Possibly some particularly bold government official manufactured this eclipse to express his dislike of the Empress Dowager's rule and reported it. If so, his deed, if detected, would have brought him capital punishment; during the reign of Emperor P'ing, Kung-sun Hung was accused of having falsely reported a lesser calamity---that a fire had damaged government buildings---and was imprisoned and executed (cf. 100A: 5b). The report of a calamitous visitation was felt as a reflection upon the government, and was dangerous. Since at that time there was much criticism of the Empress Dowager's actions, some official might however have ventured to memorialize an eclipse. At that time the Han officials did not lack bravery. The foregoing seems the best explanation of this eclipse.
ii. In the seventh year, the first month, on the day chi-ch'ou, the last day of the month, a total eclipse is recorded (3: 4b). HS 27 Cb: 13b adds, "It was 9 degrees in [the constellation] Ying-shih [whose stars were then in 319.3° and 320.2° R.A.], [which constellation] is [taken to represent] the interior of the Palace chambers. At that time the 213APPENDIX Empress of Kao-[tsu] showed aversion from it and said, `This is for me.' The next year it was fulfilled," when the Empress Dowager died in the next year. It was indeed dramatic that the only solar eclipse total in Ch'ang-an for centuries should have come just before the death of the Empress Dowager.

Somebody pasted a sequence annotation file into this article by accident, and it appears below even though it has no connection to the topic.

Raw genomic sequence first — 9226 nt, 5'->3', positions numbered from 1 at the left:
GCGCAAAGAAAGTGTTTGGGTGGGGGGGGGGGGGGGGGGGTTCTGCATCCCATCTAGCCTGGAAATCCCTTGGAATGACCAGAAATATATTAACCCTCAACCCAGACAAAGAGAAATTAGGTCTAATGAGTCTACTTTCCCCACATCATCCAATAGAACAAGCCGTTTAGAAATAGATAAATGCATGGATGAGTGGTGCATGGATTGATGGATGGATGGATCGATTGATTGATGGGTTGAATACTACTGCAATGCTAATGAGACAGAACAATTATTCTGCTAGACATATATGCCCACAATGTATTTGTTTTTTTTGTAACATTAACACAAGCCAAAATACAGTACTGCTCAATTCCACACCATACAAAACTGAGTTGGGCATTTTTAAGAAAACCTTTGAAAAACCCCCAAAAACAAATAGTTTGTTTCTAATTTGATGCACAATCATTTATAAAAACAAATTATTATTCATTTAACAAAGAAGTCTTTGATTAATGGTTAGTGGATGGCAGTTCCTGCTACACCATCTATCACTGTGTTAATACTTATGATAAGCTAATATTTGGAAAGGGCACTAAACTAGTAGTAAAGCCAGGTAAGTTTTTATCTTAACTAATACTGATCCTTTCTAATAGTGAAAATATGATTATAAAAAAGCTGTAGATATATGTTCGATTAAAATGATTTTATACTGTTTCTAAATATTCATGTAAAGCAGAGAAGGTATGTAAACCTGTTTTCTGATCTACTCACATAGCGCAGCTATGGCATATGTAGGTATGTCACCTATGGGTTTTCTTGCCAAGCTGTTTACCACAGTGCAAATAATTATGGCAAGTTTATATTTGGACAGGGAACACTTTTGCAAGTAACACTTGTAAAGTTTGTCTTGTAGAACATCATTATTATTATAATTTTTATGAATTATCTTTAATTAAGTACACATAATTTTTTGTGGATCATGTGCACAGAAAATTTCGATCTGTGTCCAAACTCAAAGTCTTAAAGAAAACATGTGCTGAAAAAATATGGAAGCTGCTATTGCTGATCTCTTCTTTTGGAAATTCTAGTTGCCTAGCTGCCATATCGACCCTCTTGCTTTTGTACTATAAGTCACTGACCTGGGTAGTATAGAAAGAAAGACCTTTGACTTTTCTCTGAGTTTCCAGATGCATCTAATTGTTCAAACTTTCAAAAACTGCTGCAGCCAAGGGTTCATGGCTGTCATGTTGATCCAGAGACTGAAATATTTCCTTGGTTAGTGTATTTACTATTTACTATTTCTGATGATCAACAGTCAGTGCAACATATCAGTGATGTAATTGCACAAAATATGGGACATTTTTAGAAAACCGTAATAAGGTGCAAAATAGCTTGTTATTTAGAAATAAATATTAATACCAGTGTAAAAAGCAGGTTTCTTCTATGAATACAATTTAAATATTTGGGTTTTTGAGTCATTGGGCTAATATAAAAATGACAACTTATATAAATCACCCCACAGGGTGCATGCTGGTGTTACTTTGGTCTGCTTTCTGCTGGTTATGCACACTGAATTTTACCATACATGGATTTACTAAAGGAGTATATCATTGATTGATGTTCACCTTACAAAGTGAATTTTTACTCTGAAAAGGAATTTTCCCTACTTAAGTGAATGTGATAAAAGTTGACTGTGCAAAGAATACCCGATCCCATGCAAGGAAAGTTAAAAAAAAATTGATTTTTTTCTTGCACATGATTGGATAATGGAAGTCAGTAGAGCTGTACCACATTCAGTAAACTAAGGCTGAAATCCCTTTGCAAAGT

Hoang's calendar gives this date as March 4th, 181 B.C., for which Oppolzer lists his solar eclipse no. 2441. Computation of this eclipse shows that it was total in Ch'ang-an at 2:52 p.m., local time, although Oppolzer and Ginzel calculate the umbral path as passing through central China. The SC 9: 7b says, "In daytime it became dark." The sun was in longitude 340.7° = 342.3° R.A.
1. Besides those whose location Oppolzer gives, the following 4 partial eclipses were invisible in China because they belong to initial or terminal runs of exeligmos series whose nearest umbral eclipse was located near the south pole: no. 2430 (i.), no. 2431 (t.), no. 2439 (i.), and no. 2440 (t.). In addition, 4 partial eclipses were visible in the northern hemisphere, but calculation shows that all were invisible in China: no. 2428, on Dec. 31, 187 B.C. was far outside of Chinese territory. No. 2429, on May 28, 186 B.C. was invisible south of 60° lat. No. 2437, on Oct. 19, 183 B.C. was visible only as far east as European Russia and western Siberia. No. 2438, on Mar. 15, 182 B.C., was located far outside of Chinese territory.
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|Published by The Institute for Advanced Technology in the Humanities, © Copyright 2003 by Anne Kinney and the University of Virginia|